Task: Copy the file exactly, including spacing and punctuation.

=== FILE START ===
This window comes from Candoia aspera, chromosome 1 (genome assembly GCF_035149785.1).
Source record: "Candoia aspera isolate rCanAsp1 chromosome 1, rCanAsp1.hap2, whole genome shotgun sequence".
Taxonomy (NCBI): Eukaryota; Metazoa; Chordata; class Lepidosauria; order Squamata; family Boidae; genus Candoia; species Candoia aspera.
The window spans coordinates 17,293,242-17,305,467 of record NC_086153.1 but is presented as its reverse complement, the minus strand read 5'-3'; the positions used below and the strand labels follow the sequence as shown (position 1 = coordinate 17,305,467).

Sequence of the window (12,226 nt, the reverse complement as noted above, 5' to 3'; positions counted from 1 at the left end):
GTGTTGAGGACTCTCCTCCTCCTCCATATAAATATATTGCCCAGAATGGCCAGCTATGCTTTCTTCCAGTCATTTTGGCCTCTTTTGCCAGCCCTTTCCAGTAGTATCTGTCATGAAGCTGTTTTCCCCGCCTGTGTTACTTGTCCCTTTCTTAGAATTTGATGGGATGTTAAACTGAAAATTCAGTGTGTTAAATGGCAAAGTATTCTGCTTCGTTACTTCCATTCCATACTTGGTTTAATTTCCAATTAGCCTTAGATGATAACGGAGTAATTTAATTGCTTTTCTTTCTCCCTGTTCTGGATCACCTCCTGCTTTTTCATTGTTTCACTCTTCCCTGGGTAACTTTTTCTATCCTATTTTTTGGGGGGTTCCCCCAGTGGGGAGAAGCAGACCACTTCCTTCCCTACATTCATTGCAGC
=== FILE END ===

This window comes from Candoia aspera, chromosome 1 (genome assembly GCF_035149785.1).
Source record: "Candoia aspera isolate rCanAsp1 chromosome 1, rCanAsp1.hap2, whole genome shotgun sequence".
Taxonomy (NCBI): Eukaryota; Metazoa; Chordata; class Lepidosauria; order Squamata; family Boidae; genus Candoia; species Candoia aspera.
The window spans coordinates 17,293,242-17,305,467 of record NC_086153.1 but is presented as its reverse complement, the minus strand read 5'-3'; the positions used below and the strand labels follow the sequence as shown (position 1 = coordinate 17,305,467).

Sequence of the window (12,226 nt, the reverse complement as noted above, 5' to 3'; positions counted from 1 at the left end):
GTGTTGAGGACTCTCCTCCTCCTCCATATAAATATATTGCCCAGAATGGCCAGCTATGCTTTCTTCCAGTCATTTTGGCCTCTTTTGCCAGCCCTTTCCAGTAGTATCTGTCATGAAGCTGTTTTCCCCGCCTGTGTTACTTGTCCCTTTCTTAGAATTTGATGGGATGTTAAACTGAAAATTCAGTGTGTTAAATGGCAAAGTATTCTGCTTCGTTACTTCCATTCCATACTTGGTTTAATTTCCAATTAGCCTTAGATGATAACGGAGTAATTTAATTGCTTTTCTTTCTCCCTGTTCTGGATCACCTCCTGCTTTTTCATTGTTTCACTCTTCCCTGGGTAACTTTTTCTATCCTATTTTTTGGGGGGTTCCCCCAGTGGGGAGAAGCAGACCACTTCCTTCCCTACATTCATTGCAGC